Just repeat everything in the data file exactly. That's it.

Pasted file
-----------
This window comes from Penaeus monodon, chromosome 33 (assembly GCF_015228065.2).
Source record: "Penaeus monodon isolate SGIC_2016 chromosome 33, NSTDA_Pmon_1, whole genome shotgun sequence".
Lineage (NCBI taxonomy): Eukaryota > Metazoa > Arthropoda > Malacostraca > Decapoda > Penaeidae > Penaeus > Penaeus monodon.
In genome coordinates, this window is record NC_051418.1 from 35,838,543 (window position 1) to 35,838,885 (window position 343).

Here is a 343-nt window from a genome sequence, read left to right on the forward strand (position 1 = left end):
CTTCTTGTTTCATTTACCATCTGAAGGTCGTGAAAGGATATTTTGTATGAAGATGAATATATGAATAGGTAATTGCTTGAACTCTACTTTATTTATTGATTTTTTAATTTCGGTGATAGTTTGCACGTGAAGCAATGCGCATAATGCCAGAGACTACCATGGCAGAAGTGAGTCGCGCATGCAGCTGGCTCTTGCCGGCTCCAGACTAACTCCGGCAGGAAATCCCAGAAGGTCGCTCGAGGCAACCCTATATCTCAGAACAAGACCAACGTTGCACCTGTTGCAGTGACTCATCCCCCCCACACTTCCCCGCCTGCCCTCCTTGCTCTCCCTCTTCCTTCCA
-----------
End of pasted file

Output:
This window comes from Penaeus monodon, chromosome 33 (assembly GCF_015228065.2).
Source record: "Penaeus monodon isolate SGIC_2016 chromosome 33, NSTDA_Pmon_1, whole genome shotgun sequence".
Lineage (NCBI taxonomy): Eukaryota > Metazoa > Arthropoda > Malacostraca > Decapoda > Penaeidae > Penaeus > Penaeus monodon.
In genome coordinates, this window is record NC_051418.1 from 35,838,543 (window position 1) to 35,838,885 (window position 343).

Here is a 343-nt window from a genome sequence, read left to right on the forward strand (position 1 = left end):
CTTCTTGTTTCATTTACCATCTGAAGGTCGTGAAAGGATATTTTGTATGAAGATGAATATATGAATAGGTAATTGCTTGAACTCTACTTTATTTATTGATTTTTTAATTTCGGTGATAGTTTGCACGTGAAGCAATGCGCATAATGCCAGAGACTACCATGGCAGAAGTGAGTCGCGCATGCAGCTGGCTCTTGCCGGCTCCAGACTAACTCCGGCAGGAAATCCCAGAAGGTCGCTCGAGGCAACCCTATATCTCAGAACAAGACCAACGTTGCACCTGTTGCAGTGACTCATCCCCCCCACACTTCCCCGCCTGCCCTCCTTGCTCTCCCTCTTCCTTCCA